Living Reference Work Entry

Handbook of Gynecology

pp 1-17

Date: Latest Version

Diagnosis and Management of Vaginal Cancer

  • E. Clair McClungAffiliated withDepartment of Gynecologic Oncology, University of South Florida/H. Lee Moffitt Cancer Center
  • , Ardeshir HakamAffiliated withDepartment of Pathology, University of South Florida/H. Lee Moffitt Cancer Center
  • , Mian M. K. ShahzadAffiliated withDepartment of Gynecologic Oncology, University of South Florida/H. Lee Moffitt Cancer Center Email author 

Abstract

Primary malignancies of the vagina are rare, comprising only about 1–4 % of all gynecologic malignancies. The majority of vaginal cancers are metastases from other sites. Among primary vaginal tumors, squamous cell carcinoma (SCC) is the most common, followed by adenocarcinoma, melanoma, and other rare histologies. Squamous cell carcinomas are frequently associated with chronic human papillomavirus (HPV) infection, whereas adenocarcinomas are associated with in utero diethylstilbestrol (DES) exposure. Vaginal intraepithelial neoplasia (VAIN) is a premalignant condition thought to progress to invasive squamous cell carcinoma if untreated. Vaginal intraepithelial neoplasia is generally asymptomatic and diagnosed by abnormal vaginal cytology followed by vaginal colposcopy and biopsies. Most vaginal cancers present with abnormal vaginal bleeding or a vaginal mass. Diagnosis is made by physical exam and confirmatory biopsy. Treatment of vaginal cancer depends on the primary histology, stage at diagnosis, and patient characteristics. Treatment options include surgical excision, radiation therapy, and chemotherapy. The majority of vaginal cancers are treated with radiation, frequently in combination with chemotherapy. Prognosis varies depending on underlying histology and stage at presentation; however, with advances in radiation techniques, survival rates are similar to those seen in cervical cancer.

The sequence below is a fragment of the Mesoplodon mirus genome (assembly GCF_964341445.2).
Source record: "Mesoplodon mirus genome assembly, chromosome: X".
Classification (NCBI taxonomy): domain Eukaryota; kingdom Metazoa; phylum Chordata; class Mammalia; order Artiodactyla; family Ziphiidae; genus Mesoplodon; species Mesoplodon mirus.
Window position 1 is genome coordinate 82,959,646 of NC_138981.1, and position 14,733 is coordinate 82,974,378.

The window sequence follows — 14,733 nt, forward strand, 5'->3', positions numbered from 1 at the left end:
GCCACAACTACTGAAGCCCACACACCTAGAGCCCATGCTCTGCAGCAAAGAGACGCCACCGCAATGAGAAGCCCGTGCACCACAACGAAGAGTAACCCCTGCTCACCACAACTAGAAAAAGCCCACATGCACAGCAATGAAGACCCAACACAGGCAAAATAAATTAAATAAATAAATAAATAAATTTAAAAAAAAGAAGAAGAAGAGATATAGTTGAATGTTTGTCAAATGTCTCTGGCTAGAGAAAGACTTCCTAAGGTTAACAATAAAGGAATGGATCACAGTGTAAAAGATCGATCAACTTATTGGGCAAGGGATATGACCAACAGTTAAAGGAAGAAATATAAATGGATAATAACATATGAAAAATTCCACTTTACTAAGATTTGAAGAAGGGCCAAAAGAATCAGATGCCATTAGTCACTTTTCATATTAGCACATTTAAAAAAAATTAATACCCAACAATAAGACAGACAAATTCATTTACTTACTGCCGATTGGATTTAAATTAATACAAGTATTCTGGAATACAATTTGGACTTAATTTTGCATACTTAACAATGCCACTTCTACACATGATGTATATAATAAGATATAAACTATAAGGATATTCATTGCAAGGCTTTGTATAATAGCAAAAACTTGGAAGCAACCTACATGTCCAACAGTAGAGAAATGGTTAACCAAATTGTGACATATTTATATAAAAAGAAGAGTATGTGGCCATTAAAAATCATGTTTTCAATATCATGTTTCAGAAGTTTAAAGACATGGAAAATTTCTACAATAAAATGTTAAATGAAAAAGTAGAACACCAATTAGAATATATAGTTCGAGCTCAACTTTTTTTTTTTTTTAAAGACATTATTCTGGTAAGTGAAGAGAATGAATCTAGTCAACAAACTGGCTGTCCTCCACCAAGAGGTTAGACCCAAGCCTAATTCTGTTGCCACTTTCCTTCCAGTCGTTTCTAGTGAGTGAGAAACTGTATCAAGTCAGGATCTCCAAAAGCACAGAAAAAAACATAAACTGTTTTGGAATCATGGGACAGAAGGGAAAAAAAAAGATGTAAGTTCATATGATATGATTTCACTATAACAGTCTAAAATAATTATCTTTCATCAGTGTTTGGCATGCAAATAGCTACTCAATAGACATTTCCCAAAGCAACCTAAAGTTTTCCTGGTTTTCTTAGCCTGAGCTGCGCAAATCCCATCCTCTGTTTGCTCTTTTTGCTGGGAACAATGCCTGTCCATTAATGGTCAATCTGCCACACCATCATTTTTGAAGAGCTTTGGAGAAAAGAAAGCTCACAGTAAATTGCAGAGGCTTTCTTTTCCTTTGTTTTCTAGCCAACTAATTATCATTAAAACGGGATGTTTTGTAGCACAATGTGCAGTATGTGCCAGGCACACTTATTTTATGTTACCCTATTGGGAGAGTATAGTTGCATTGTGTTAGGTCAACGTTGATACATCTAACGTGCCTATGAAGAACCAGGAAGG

Keywords

Vaginal intraepithelial neoplasia (VAIN) Vaginal squamous cell carcinoma Vaginal adenocarcinoma Vaginal melanoma Vaginal rhabdomyosarcoma